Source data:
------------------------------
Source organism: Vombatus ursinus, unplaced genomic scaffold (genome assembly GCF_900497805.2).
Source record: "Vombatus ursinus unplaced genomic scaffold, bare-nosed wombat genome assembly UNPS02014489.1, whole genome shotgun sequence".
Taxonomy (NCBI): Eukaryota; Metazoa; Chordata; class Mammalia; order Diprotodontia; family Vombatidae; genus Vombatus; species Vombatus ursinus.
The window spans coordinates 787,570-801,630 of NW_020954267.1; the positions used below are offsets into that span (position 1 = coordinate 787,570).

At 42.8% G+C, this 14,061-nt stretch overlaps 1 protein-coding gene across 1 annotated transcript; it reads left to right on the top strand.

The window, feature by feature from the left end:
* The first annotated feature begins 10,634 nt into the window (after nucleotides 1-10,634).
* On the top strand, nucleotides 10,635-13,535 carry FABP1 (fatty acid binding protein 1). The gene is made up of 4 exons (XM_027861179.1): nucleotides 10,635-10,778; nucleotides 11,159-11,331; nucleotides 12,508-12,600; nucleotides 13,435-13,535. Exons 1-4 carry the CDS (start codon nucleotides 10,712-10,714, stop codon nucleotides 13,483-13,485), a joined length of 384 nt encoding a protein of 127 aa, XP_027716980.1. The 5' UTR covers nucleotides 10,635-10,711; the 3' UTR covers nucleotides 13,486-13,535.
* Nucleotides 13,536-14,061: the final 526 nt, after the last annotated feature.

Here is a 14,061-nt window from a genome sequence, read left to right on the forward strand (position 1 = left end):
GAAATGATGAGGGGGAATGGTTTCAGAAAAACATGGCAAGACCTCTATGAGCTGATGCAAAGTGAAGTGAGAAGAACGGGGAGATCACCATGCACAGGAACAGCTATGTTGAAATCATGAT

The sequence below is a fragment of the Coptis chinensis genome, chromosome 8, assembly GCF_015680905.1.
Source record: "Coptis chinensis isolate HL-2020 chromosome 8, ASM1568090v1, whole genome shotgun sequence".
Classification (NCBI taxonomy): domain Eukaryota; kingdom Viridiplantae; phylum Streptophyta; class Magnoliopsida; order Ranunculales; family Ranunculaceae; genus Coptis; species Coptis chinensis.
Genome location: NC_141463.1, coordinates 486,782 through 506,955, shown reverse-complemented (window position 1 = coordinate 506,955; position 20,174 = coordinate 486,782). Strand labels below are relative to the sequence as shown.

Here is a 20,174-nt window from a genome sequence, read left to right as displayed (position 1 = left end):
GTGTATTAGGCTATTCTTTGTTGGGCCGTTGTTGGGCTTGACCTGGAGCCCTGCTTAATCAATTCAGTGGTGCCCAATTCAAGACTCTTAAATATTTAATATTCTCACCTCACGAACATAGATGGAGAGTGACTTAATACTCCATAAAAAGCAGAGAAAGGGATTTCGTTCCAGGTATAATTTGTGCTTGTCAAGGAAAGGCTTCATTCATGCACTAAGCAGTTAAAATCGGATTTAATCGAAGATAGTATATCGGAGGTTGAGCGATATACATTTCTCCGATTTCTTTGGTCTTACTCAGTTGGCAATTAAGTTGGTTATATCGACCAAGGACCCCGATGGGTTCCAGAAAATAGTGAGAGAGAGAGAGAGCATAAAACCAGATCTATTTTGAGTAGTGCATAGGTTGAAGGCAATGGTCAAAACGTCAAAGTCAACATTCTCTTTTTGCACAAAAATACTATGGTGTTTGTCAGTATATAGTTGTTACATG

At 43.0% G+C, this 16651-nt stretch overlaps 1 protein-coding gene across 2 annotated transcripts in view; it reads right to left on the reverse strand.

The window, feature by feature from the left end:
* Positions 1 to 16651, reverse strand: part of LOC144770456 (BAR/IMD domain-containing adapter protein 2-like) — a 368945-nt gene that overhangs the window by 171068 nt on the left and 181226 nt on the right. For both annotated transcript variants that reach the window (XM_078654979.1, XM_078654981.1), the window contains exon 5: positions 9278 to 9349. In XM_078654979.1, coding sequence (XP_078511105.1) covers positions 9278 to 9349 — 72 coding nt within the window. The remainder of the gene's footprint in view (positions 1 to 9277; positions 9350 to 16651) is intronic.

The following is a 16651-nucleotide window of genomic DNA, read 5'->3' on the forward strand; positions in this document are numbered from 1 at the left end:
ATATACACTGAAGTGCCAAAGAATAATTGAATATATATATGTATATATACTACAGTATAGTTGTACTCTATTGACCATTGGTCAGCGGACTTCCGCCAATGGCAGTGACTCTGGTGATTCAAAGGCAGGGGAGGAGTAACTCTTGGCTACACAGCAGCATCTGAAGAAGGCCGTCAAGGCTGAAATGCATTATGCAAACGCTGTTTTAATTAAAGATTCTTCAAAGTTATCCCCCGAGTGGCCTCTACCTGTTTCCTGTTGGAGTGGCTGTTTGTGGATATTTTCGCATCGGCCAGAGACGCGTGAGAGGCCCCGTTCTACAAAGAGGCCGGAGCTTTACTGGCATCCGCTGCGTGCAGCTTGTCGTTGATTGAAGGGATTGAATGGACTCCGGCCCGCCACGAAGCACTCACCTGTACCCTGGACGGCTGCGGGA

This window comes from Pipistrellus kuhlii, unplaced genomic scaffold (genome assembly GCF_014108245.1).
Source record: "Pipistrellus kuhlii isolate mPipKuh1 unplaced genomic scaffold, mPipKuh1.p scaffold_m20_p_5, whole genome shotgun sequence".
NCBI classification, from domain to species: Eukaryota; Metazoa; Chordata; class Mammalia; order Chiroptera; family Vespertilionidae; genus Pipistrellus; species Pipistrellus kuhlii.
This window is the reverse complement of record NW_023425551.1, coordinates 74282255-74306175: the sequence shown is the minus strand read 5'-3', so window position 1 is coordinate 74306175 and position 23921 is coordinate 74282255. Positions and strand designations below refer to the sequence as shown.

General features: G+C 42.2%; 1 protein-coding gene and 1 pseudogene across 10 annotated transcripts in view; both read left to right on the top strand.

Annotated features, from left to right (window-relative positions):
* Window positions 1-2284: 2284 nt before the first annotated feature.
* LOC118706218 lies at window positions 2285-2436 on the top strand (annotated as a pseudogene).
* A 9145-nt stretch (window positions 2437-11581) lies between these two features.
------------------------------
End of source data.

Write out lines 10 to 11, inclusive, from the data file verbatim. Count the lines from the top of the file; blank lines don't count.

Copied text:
Here is a 14,061-nt window from a genome sequence, read left to right on the forward strand (position 1 = left end):
GAAATGATGAGGGGGAATGGTTTCAGAAAAACATGGCAAGACCTCTATGAGCTGATGCAAAGTGAAGTGAGAAGAACGGGGAGATCACCATGCACAGGAACAGCTATGTTGAAATCATGAT